Understanding of Angular 8 HTTP requests

Covers four fundamental Angular HttpClient’s methods — get, post, put and delete.

The below simple UI reads a list of users from the server (json-server run locally) which hosts the mock json data. Also, this application enables you to post the details of user to the server, delete user from the table, and select a user to edit the user name.

Application UI

Image for post
Image for post

You can refer to my project repository for the source code. I used JSON Server to host mock json data locally.

Why Service?

Undoubtedly, creating a service and writing the data access logic there is always a best approach. This separates the concerns. Meaning, a component should only have the data presentation logic and service should take care of the data access part, error handling etc.

HttpClient.get() method returns an Observable and lets you read the data from the server.

getUsers(): Observable<User> {
return this.http.get<User>(this.url);

We must send a user object to server to post the user details. Hence, HttpClient.post() takes an argument user along with the url where the request body is to be sent and the headers (httpOptions)

postUsers(user): Observable<User> {
return this.http.post<User>(this.url, user, this.httpOptions);

This method is almost similar to post(). I’m updating a user record based on the id field. Hence, a new url is to be constructed based on userId so that no other objects are disturbed.

updateUser(userId, user): Observable<User> {
const putUrl = this.url + '/' + userId;
return this.http.put<User>(putUrl, user, this.httpOptions);

I’m deleting a user object by capturing the userId. So, construct a new url which deletes the specific user based on the id.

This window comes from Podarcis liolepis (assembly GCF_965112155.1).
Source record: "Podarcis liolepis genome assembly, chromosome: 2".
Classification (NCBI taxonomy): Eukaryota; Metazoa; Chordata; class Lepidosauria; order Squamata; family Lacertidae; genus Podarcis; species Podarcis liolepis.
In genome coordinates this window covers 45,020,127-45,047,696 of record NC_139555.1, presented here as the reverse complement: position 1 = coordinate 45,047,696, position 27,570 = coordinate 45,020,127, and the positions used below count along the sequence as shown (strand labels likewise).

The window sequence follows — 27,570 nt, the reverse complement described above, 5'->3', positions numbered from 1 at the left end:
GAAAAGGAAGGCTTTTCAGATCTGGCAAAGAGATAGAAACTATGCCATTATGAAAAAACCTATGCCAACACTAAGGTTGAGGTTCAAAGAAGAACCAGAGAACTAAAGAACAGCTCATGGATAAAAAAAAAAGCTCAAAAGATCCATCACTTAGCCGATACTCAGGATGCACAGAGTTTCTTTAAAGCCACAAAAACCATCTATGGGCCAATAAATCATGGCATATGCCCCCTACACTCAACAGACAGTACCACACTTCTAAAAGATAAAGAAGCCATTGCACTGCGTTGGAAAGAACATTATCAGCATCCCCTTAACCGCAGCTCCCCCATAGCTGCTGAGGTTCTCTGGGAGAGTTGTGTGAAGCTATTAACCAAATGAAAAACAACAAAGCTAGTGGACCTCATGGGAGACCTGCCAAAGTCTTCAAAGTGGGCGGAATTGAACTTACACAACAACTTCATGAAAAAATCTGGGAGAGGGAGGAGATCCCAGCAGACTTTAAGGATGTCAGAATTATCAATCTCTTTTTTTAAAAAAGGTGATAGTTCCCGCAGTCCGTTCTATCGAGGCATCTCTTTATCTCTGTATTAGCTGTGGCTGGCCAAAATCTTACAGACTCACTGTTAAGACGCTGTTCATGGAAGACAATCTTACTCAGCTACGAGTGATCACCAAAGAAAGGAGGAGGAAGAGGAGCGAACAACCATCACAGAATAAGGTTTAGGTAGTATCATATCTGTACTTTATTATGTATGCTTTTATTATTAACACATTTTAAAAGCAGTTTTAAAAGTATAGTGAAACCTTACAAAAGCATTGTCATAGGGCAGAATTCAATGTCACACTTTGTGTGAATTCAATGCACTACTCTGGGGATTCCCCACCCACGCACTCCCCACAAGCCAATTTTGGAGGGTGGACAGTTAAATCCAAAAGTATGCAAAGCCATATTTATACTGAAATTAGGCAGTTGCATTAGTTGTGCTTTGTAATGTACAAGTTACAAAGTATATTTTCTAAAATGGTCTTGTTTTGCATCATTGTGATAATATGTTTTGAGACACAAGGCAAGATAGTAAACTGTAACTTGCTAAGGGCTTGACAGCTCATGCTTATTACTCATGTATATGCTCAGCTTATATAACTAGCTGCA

deleteUser(userId): Observable<{}> {
const deleteUrl = this.url + '/' + userId;
return this.http.delete(deleteUrl, this.httpOptions);

Services are available throughout the application to any Components. To make our services available to Component classes, we just need to inject services in the constructors as shown below.

import { Component, OnInit} from '@angular/core';
import { UserService } from '../user.service';

selector: 'app-home',
templateUrl: './home.component.html',
styleUrls: ['./home.component.css']
export class HomeComponent implements OnInit {

constructor(private userService: UserService) { }

A note which is to be worth remembered.

Always subscribe!
HttpClient method does not begin its HTTP request until you call subscribe()on the observable returned by that method. This is true for all HttpClient methods.

Therefore, we do not get any result unless we subscribe to the data that is returned from the server.

this.userService.getUsers().subscribe((observer) => {
this.usersList = observer;

Now that we have subscribed, the response is assigned to usersList. In the template, make use of this data to present on the UI.

<tr *ngFor="let user of usersList">

Similarly, for the other methods — post(), put(), and delete() we follow the same pattern making use of the subscribe() method to reflect the change. Please feel free to refer my project repository for the source code.

I appreciate your time reading my first post. Please leave your suggestions or advice if any as a comment. Thank you!

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Software Developer

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